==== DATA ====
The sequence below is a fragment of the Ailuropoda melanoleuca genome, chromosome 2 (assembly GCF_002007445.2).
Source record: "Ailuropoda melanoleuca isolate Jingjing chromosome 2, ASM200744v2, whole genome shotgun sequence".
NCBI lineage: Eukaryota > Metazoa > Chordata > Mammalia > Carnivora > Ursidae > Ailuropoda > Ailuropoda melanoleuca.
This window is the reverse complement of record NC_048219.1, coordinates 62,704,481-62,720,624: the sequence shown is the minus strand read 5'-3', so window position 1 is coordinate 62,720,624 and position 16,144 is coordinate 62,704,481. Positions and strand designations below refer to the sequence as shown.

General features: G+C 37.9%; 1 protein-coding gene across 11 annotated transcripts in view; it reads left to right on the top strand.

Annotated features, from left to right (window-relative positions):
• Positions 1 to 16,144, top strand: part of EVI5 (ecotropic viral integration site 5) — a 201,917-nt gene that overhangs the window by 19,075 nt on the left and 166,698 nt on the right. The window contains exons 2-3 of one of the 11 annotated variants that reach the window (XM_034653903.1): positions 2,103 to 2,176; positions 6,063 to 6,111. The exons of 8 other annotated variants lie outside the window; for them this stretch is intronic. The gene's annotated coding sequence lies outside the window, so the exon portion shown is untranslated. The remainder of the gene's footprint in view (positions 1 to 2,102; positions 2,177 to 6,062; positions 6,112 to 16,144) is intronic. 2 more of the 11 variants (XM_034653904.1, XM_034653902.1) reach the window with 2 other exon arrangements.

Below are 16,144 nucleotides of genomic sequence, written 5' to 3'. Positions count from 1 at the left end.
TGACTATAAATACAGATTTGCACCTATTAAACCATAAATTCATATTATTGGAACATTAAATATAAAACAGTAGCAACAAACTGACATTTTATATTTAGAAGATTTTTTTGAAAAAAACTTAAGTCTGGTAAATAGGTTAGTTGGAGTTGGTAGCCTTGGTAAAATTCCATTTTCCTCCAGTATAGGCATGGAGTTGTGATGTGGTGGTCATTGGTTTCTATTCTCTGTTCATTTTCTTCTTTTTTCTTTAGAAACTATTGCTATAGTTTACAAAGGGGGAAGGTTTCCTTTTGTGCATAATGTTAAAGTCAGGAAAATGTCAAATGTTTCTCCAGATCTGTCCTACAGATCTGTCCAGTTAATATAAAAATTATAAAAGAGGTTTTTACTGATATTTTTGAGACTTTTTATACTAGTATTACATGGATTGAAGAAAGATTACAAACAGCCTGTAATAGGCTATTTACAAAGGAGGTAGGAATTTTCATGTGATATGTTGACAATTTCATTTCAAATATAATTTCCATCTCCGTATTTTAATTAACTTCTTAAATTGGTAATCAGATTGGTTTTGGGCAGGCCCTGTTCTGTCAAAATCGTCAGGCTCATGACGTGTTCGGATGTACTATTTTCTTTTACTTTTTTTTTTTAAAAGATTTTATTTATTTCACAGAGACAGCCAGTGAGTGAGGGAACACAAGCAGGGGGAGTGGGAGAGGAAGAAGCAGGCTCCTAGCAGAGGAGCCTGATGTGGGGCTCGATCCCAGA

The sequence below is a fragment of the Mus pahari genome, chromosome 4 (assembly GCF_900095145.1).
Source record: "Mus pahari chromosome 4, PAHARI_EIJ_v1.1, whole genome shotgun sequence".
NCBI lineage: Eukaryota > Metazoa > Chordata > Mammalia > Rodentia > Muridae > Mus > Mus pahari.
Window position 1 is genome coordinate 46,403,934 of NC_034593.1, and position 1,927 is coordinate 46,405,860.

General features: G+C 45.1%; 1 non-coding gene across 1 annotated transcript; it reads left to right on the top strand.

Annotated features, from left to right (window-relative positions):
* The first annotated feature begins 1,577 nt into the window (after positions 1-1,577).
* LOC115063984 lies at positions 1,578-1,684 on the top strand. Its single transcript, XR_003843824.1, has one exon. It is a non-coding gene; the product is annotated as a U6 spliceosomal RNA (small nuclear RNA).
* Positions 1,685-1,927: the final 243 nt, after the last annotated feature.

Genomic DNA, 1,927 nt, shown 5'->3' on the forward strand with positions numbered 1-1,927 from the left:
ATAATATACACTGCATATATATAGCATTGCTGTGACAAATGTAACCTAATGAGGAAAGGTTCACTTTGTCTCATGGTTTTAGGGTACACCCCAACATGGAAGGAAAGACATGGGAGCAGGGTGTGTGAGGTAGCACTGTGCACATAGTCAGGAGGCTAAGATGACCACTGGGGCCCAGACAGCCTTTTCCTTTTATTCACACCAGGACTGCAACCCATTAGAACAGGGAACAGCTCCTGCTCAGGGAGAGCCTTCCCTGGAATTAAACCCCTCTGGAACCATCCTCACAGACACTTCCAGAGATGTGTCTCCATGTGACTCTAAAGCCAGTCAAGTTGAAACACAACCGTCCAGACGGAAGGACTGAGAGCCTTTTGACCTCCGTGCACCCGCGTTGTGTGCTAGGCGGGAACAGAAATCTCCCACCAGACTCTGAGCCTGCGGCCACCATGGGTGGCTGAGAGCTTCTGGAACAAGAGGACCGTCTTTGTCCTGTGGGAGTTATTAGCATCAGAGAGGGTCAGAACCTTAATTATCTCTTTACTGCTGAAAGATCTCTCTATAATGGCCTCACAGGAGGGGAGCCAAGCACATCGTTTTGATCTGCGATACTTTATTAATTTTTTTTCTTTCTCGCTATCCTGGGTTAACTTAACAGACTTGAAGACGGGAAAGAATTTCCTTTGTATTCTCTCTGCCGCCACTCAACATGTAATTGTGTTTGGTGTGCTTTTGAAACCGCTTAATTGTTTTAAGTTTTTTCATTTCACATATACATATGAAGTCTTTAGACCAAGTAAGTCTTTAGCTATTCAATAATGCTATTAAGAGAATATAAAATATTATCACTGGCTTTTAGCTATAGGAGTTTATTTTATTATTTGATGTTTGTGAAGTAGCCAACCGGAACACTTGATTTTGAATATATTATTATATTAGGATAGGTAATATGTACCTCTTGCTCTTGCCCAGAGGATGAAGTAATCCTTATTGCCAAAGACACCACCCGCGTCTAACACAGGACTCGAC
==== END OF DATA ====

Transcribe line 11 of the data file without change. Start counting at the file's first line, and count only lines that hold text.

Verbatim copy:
Source record: "Mus pahari chromosome 4, PAHARI_EIJ_v1.1, whole genome shotgun sequence".